EARLY — Prater Equipment is trying to solve lingering problems on two Early streets the company rebuilt as part of a $2.4 million street project.

The city and company, however, point to each other as being responsible for paying for the extra work to make things right on Longhorn Drive and Old Comanche Road. Asphalt has been “bleeding” through the top rock layer and being ripped up by traffic, city officials have said.

The city believes the problem stems from defective materials or workmanship and says the company is bound by warranty to solve the problem at the company’s expense, Early City Administrator Ken Thomas said.

The Comanche-based company has put down extra rock, but the company isn’t at fault and will bill the city for the extra work, company Vice President Mark Pirkle said. He said if the city refuses to pay, a third-party arbitrator will decide the issue.

Pirkle said his company’s materials and workmanship are fine, and said the city hasn’t brought any evidence to the contrary. He said he has asked the city “a dozen times” to bring proof the company is at fault.

In an earlier interview, Pirkle said nobody knew what was causing the asphalt to bleed.

“We’re going to come and we’re going to fix these areas,” Pirkle said Friday. “When we get through putting rock on (the streets), we’re going to bill the city.

“They just want it fixed and they don’t know what to do about it. Everybody starts pointing fingers. … We’re going to bill the city and expect to be paid unless (the city) can prove it’s our fault.”

Thomas disagreed. “When you drive down a street and both courses of rock and asphalt stick to your tires and rips gaping holes in the pavement, you have a problem — or somebody has a problem,” he said. “I don’t need any more proof.”

Thomas said Prater has put down extra rock on Longhorn, but not on Old Comanche. Pirkle said his company will put down more rock on Old Comanche when hot weather returns, because hot weather creates optimum conditions.

He said both streets are actually in good condition now that the weather is cool and wet, because the asphalt only bleeds in hot weather.

“The weather has been on both our sides,” Thomas said. “As long as it’s wet and cool, the streets are just fine. We have no bleeding. What (repair) work Prate has done so far, we don’t know how it will hold up … we won’t know until it gets hot.”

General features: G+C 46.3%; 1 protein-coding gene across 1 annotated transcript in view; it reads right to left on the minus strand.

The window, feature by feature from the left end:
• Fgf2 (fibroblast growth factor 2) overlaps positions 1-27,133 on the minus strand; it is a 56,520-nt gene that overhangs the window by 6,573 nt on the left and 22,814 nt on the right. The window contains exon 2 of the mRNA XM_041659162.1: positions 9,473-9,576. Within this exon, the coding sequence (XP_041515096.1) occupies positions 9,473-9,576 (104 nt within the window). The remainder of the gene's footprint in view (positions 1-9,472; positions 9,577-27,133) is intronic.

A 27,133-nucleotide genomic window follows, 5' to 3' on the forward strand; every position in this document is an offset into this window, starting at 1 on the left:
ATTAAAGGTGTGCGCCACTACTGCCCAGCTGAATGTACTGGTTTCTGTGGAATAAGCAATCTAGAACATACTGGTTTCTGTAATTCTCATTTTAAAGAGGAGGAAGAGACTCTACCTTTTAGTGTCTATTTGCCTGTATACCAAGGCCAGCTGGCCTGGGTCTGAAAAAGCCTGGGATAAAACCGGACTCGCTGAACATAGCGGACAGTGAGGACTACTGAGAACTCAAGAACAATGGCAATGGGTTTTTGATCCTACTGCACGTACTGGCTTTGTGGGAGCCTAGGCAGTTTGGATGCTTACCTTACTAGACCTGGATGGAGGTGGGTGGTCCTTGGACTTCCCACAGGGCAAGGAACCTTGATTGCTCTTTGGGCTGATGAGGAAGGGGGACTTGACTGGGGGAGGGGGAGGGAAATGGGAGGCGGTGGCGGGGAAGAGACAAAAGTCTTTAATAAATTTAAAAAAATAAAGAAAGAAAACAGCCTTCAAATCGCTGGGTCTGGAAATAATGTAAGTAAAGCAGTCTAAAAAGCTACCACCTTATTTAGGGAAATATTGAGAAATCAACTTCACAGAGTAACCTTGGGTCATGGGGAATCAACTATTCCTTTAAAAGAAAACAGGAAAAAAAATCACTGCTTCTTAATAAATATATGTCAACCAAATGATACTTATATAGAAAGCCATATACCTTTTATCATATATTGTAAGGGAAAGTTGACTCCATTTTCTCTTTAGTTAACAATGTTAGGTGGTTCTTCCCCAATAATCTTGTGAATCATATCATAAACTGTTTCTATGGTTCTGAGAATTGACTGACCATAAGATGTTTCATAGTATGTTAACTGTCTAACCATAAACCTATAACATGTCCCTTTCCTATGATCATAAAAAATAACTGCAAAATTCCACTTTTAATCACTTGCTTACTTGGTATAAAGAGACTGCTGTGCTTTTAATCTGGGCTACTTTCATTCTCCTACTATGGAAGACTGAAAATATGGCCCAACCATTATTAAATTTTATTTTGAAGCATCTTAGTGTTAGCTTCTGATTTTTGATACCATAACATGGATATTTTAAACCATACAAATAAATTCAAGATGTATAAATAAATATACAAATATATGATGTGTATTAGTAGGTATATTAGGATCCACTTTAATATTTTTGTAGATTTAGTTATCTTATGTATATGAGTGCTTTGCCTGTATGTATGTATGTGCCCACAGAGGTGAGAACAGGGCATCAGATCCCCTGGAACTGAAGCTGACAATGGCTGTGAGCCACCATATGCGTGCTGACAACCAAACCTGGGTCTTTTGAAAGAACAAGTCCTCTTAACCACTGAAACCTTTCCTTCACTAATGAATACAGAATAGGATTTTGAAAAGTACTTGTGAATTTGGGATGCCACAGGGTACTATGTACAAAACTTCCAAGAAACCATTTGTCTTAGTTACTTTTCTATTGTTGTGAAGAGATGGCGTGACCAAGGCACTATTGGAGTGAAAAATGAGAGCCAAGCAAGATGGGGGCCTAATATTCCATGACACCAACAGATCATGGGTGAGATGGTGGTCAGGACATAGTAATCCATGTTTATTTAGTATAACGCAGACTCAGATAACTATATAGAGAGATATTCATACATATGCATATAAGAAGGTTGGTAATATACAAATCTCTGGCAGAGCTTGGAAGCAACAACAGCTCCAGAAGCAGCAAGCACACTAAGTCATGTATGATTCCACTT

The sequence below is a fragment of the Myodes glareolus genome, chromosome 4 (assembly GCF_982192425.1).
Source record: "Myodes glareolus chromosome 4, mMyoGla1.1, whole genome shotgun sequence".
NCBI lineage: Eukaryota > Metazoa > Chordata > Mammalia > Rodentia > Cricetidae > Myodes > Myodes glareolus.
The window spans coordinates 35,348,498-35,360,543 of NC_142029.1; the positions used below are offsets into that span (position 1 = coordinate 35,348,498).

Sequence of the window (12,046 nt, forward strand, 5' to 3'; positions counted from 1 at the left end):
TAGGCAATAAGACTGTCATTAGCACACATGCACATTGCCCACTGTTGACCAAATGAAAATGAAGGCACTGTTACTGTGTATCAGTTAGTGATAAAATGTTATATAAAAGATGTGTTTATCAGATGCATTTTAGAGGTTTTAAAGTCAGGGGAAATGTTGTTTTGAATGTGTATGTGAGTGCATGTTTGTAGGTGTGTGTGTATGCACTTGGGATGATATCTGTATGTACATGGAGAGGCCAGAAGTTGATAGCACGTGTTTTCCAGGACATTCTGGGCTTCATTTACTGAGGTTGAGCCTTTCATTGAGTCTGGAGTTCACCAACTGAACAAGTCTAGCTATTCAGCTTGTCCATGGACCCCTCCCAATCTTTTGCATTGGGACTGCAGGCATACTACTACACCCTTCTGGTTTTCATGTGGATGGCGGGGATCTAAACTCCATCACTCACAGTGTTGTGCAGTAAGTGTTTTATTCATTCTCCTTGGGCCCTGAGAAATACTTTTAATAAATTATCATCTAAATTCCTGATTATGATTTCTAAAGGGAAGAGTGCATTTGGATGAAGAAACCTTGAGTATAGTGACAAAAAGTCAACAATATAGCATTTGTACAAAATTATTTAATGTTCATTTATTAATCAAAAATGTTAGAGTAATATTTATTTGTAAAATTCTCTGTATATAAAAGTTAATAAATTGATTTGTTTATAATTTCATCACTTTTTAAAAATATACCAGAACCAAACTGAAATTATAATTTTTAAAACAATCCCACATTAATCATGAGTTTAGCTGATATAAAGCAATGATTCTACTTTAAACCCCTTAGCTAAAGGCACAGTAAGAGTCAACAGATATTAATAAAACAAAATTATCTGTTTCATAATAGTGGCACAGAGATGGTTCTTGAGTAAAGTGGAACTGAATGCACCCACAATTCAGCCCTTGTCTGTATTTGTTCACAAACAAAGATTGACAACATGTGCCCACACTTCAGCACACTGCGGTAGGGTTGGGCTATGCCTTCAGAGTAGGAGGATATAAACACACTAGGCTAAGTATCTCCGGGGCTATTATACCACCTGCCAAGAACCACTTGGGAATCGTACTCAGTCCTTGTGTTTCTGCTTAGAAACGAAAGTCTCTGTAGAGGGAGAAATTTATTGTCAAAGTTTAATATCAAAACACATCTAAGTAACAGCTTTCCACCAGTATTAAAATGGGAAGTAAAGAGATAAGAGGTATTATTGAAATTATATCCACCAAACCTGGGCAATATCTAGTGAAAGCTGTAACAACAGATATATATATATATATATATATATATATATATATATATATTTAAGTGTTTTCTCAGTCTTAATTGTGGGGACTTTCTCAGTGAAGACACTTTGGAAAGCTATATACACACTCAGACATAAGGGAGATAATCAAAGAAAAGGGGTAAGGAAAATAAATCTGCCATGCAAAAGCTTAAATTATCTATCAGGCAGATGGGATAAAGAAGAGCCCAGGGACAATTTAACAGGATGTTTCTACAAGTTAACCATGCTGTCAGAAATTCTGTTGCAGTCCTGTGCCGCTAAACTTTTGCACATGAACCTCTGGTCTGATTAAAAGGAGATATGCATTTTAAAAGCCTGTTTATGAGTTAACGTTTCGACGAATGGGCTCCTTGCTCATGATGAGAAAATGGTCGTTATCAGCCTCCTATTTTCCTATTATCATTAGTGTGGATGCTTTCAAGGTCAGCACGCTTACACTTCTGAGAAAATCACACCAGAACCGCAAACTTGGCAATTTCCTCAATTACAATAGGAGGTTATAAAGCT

Early City Council members took up the matter at their June 10 meeting, discussing the matter with City Attorney Perry Sims and the city’s engineer, Ken Martin of Abilene-based Jacobs and Martin.

Council members noted then that the company is bound by a year-long warranty that expires Feb. 28, 2008, to repair defective work, and hinted at possible legal action.

The council that night authorized Thomas to send a certified letter to the company stating the two streets are not satisfactory and requesting that the company repair the problems.

Martin told council members then that didn’t know if it was defective workmanship or defective materials, but said “it is defective product.”

In December 2005, Early council members awarded a $1.9 million contract to Prater, the sole bidder, for the street project. Surveying, engineering and contingencies put the total cost at about $2.4, and the city issued bonds to pay for the project.

Work included paving, seal coating, drainage and curb and gutter work on numerous city streets as part of the city’s Master Plan.

Work on all but Old Comanche and Longhorn has been satisfactory, city officials said.

Thomas said streets have two layers of asphalt and rock, and rock is the top layer. On Old Comanche and Longhorn, Thomas and Martin said, it appears not enough rock stuck to the asphalt, and that has allowed the asphalt to bleed through.